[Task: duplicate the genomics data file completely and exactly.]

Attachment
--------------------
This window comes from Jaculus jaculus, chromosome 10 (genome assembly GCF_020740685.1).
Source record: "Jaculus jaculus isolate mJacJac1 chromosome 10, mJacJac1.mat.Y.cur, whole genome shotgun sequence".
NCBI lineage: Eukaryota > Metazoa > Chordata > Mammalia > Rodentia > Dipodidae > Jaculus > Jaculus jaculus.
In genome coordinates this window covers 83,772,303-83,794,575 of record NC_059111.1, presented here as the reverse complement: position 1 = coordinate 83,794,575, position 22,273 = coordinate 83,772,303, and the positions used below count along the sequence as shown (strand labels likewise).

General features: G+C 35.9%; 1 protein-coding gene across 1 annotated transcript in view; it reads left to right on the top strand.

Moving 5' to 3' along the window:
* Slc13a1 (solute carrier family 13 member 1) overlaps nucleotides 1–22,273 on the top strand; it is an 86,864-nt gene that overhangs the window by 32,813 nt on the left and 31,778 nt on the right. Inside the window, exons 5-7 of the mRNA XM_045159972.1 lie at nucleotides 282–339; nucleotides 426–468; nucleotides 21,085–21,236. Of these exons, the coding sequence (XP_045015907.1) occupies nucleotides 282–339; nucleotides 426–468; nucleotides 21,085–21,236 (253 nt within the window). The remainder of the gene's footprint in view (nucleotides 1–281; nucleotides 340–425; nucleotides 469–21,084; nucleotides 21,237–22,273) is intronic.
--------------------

This window comes from Jaculus jaculus, chromosome 10 (genome assembly GCF_020740685.1).
Source record: "Jaculus jaculus isolate mJacJac1 chromosome 10, mJacJac1.mat.Y.cur, whole genome shotgun sequence".
NCBI lineage: Eukaryota > Metazoa > Chordata > Mammalia > Rodentia > Dipodidae > Jaculus > Jaculus jaculus.
In genome coordinates this window covers 83,772,303-83,794,575 of record NC_059111.1, presented here as the reverse complement: position 1 = coordinate 83,794,575, position 22,273 = coordinate 83,772,303, and the positions used below count along the sequence as shown (strand labels likewise).

General features: G+C 35.9%; 1 protein-coding gene across 1 annotated transcript in view; it reads left to right on the top strand.

Moving 5' to 3' along the window:
* Slc13a1 (solute carrier family 13 member 1) overlaps nucleotides 1–22,273 on the top strand; it is an 86,864-nt gene that overhangs the window by 32,813 nt on the left and 31,778 nt on the right. Inside the window, exons 5-7 of the mRNA XM_045159972.1 lie at nucleotides 282–339; nucleotides 426–468; nucleotides 21,085–21,236. Of these exons, the coding sequence (XP_045015907.1) occupies nucleotides 282–339; nucleotides 426–468; nucleotides 21,085–21,236 (253 nt within the window). The remainder of the gene's footprint in view (nucleotides 1–281; nucleotides 340–425; nucleotides 469–21,084; nucleotides 21,237–22,273) is intronic.